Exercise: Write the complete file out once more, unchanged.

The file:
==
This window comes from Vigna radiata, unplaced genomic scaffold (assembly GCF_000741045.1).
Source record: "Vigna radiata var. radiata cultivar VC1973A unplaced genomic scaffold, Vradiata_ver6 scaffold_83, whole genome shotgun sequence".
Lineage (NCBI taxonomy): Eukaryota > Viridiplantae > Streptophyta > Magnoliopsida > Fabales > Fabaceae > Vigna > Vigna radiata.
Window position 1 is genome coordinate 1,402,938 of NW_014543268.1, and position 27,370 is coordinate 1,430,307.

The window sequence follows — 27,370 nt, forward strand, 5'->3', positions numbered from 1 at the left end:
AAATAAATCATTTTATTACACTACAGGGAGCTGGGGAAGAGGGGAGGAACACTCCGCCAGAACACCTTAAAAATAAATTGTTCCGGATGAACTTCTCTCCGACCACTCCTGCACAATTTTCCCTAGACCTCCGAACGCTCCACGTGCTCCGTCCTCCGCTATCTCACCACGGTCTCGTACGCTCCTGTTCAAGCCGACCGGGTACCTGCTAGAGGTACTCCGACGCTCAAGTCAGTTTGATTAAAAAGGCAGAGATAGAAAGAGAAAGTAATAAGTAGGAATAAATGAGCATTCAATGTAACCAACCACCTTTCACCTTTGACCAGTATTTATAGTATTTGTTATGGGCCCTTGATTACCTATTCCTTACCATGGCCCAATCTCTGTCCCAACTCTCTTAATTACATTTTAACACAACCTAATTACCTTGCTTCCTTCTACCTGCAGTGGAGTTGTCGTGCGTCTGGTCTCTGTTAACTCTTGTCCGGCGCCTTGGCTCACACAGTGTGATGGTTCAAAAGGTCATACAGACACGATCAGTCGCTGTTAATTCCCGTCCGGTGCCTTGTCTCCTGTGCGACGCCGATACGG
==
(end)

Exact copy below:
This window comes from Vigna radiata, unplaced genomic scaffold (assembly GCF_000741045.1).
Source record: "Vigna radiata var. radiata cultivar VC1973A unplaced genomic scaffold, Vradiata_ver6 scaffold_83, whole genome shotgun sequence".
Lineage (NCBI taxonomy): Eukaryota > Viridiplantae > Streptophyta > Magnoliopsida > Fabales > Fabaceae > Vigna > Vigna radiata.
Window position 1 is genome coordinate 1,402,938 of NW_014543268.1, and position 27,370 is coordinate 1,430,307.

The window sequence follows — 27,370 nt, forward strand, 5'->3', positions numbered from 1 at the left end:
AAATAAATCATTTTATTACACTACAGGGAGCTGGGGAAGAGGGGAGGAACACTCCGCCAGAACACCTTAAAAATAAATTGTTCCGGATGAACTTCTCTCCGACCACTCCTGCACAATTTTCCCTAGACCTCCGAACGCTCCACGTGCTCCGTCCTCCGCTATCTCACCACGGTCTCGTACGCTCCTGTTCAAGCCGACCGGGTACCTGCTAGAGGTACTCCGACGCTCAAGTCAGTTTGATTAAAAAGGCAGAGATAGAAAGAGAAAGTAATAAGTAGGAATAAATGAGCATTCAATGTAACCAACCACCTTTCACCTTTGACCAGTATTTATAGTATTTGTTATGGGCCCTTGATTACCTATTCCTTACCATGGCCCAATCTCTGTCCCAACTCTCTTAATTACATTTTAACACAACCTAATTACCTTGCTTCCTTCTACCTGCAGTGGAGTTGTCGTGCGTCTGGTCTCTGTTAACTCTTGTCCGGCGCCTTGGCTCACACAGTGTGATGGTTCAAAAGGTCATACAGACACGATCAGTCGCTGTTAATTCCCGTCCGGTGCCTTGTCTCCTGTGCGACGCCGATACGG